The Omron 88M came from Japan way back in 1975. It runs on two AA batteries to power its green LED display. It has fairly basic functionality, with a floating point switch that allows the user to quickly and easily switch to financial calculations or avoid decimals completely.
I would never have guessed that this device was released in 1975. If I had to guess, I would have assumed early to mid 1980s, but that's when the LCD display became popular. This device looks and feels like something from an alternate timeline because I've never seen anything quite like it.
The peculiar design makes it fit comfortably in the palm of a hand and reminds me of those scanning devices from Star Trek. I wouldn't be surprised if the design of the 88M was inspired by the original series. By placing the batteries at the bottom, this device is perfectly weighted and clearly designed to be carried around.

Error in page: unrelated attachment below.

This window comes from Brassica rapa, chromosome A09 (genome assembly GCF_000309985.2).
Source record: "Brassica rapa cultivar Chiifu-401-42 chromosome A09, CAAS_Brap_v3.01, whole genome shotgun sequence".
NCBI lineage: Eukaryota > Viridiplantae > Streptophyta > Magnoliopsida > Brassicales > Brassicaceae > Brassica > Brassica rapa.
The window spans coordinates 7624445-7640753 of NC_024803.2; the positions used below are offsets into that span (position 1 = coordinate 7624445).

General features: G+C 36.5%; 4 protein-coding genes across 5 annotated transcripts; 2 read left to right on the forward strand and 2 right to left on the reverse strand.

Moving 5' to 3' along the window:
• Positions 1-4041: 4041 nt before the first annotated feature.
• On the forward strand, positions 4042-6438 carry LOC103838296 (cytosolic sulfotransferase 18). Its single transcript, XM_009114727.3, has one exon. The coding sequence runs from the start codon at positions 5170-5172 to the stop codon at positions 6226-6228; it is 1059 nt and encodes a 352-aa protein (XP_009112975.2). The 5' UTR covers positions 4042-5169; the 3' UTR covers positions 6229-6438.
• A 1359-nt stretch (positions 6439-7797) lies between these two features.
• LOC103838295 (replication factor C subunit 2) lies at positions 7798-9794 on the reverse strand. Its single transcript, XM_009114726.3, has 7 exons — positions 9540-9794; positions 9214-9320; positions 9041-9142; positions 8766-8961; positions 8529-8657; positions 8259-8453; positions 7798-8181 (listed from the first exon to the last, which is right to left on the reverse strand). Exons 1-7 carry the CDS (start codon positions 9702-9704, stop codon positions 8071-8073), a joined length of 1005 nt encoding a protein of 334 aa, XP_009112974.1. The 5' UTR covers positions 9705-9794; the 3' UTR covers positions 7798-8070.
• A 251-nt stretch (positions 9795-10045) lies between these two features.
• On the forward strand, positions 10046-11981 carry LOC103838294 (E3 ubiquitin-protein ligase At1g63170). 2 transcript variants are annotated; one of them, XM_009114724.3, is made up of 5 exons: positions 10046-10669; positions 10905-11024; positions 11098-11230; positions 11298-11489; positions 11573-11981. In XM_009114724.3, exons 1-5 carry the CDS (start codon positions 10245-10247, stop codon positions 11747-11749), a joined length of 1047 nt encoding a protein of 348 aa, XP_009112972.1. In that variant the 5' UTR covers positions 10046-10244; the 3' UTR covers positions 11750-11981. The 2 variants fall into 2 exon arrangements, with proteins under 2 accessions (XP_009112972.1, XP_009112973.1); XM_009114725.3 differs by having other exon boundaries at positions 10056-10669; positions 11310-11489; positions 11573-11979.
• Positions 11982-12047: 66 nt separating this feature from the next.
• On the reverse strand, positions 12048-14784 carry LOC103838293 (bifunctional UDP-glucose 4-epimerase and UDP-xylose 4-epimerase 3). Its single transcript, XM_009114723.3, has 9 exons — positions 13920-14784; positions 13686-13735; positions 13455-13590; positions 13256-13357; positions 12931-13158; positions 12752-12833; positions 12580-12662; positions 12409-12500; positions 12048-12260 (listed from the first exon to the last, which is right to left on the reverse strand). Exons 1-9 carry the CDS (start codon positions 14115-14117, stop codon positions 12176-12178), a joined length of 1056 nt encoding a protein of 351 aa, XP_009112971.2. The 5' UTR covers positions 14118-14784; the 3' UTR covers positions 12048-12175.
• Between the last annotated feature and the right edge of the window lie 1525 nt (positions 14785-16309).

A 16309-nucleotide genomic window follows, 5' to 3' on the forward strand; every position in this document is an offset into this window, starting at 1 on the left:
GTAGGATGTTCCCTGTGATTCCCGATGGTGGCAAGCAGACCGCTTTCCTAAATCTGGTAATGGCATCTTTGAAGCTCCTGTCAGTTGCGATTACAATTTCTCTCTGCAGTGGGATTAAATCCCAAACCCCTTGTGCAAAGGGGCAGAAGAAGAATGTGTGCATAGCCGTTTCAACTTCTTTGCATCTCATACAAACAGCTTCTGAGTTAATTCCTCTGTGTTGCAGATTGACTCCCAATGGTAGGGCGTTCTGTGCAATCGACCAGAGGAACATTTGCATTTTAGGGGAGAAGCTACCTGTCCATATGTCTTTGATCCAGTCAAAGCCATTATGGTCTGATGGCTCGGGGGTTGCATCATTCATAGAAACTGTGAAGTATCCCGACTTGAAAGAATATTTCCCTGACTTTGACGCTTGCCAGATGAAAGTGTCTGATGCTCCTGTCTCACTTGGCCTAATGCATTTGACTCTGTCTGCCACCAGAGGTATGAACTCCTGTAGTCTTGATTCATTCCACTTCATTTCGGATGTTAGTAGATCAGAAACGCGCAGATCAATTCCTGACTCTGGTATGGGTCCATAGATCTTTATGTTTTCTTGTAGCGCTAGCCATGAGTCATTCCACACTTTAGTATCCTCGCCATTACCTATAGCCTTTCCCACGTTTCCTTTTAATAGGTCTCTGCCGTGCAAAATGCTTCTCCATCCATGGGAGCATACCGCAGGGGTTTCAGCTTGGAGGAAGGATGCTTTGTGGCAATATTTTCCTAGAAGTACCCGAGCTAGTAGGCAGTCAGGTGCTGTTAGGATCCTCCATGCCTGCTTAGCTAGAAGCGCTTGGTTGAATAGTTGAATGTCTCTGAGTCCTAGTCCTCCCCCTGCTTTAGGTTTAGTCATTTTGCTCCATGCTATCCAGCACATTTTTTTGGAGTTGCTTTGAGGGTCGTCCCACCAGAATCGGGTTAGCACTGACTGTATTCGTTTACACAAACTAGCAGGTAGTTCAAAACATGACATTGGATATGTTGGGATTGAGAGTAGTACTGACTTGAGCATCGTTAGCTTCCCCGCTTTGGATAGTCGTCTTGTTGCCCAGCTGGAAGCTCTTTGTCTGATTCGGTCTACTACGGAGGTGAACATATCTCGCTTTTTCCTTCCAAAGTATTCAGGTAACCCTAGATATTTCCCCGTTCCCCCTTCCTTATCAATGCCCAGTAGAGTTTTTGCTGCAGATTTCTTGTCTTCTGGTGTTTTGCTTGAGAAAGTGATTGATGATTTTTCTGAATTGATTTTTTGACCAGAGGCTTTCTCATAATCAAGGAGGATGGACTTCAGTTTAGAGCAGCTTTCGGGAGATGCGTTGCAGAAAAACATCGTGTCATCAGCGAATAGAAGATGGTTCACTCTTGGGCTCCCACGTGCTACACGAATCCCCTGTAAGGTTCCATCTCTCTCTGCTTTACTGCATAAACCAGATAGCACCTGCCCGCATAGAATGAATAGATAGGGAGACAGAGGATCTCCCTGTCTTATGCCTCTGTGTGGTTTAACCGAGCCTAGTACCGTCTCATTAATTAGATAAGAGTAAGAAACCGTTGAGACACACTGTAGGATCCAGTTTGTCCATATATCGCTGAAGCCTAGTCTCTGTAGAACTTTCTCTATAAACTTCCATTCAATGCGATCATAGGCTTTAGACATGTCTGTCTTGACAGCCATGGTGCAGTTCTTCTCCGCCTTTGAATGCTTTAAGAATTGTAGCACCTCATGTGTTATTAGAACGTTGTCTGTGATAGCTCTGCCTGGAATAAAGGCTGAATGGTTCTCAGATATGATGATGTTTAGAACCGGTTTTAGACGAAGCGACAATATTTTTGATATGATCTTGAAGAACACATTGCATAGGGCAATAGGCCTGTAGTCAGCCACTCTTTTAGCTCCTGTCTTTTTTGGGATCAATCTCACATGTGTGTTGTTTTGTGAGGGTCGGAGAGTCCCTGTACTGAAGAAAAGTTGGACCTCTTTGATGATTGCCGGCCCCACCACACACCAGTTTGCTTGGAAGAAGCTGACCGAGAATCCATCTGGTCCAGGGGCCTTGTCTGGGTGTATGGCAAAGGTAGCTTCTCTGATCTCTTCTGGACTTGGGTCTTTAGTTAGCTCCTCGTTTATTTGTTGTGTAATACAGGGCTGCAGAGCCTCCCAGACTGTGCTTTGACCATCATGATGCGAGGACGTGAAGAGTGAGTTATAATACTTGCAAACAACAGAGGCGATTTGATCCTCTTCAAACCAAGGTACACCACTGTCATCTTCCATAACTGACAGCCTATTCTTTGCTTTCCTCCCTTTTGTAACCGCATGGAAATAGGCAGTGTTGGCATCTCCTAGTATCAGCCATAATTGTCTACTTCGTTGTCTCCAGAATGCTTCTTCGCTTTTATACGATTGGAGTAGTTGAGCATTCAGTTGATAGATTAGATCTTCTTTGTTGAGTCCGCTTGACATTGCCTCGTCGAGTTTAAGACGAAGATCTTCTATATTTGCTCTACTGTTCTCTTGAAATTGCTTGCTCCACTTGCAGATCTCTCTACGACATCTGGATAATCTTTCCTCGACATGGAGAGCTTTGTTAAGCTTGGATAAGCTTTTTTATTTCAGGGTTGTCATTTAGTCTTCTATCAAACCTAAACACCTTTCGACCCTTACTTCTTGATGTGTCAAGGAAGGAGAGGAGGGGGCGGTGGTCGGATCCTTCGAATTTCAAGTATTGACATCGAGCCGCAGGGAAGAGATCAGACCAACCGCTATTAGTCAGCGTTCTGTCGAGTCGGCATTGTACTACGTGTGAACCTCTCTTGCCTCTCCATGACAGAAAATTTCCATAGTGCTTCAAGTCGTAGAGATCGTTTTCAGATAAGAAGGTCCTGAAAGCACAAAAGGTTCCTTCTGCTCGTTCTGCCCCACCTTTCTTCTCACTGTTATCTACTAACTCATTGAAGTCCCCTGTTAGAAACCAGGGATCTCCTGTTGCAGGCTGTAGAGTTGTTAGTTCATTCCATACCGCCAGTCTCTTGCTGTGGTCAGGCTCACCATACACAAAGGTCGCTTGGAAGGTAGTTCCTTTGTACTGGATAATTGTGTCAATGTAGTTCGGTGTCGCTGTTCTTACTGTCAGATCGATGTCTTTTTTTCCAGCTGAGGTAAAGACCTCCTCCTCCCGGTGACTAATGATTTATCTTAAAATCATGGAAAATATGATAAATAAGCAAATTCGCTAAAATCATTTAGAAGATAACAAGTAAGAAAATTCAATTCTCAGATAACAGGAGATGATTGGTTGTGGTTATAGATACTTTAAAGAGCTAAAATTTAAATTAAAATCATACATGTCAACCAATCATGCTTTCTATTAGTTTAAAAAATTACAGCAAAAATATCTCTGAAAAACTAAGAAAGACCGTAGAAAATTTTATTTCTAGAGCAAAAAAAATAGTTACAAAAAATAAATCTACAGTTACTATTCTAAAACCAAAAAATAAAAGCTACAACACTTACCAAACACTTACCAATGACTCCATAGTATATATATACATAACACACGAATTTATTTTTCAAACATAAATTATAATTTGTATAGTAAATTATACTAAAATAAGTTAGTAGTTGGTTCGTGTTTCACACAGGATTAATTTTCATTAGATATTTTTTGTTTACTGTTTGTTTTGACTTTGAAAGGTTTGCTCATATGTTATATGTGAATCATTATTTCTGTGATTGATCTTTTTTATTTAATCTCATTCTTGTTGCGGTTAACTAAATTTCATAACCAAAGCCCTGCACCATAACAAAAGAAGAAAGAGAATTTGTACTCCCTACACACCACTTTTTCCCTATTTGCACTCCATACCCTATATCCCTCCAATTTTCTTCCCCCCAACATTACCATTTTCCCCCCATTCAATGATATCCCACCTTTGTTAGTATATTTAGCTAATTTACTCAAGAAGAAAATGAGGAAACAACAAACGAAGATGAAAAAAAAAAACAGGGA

The rough black faceplate was an odd but not unwelcome choice. It makes the calculator look and feel rugged, like something designed to be taken on an adventure. That may explain the keychain attachment, if that's what that is.
Each button sticks out prominently and is easy to press, with instantaneous response on the display. This is an easy device to use one-handed, and fits nicely in a pocket thanks to the strange profile.
Functionally, the 88M is nothing special. It works great, but I could say that about many other devices. It's the strange design that made me want this calculator. I found it on Ebay for about $9.
|Back, batteries removed.
|Faceplate and backplate separated.
|Electronic components separated.
|Face plate internals.
|Some buttons removed. They look like buttons!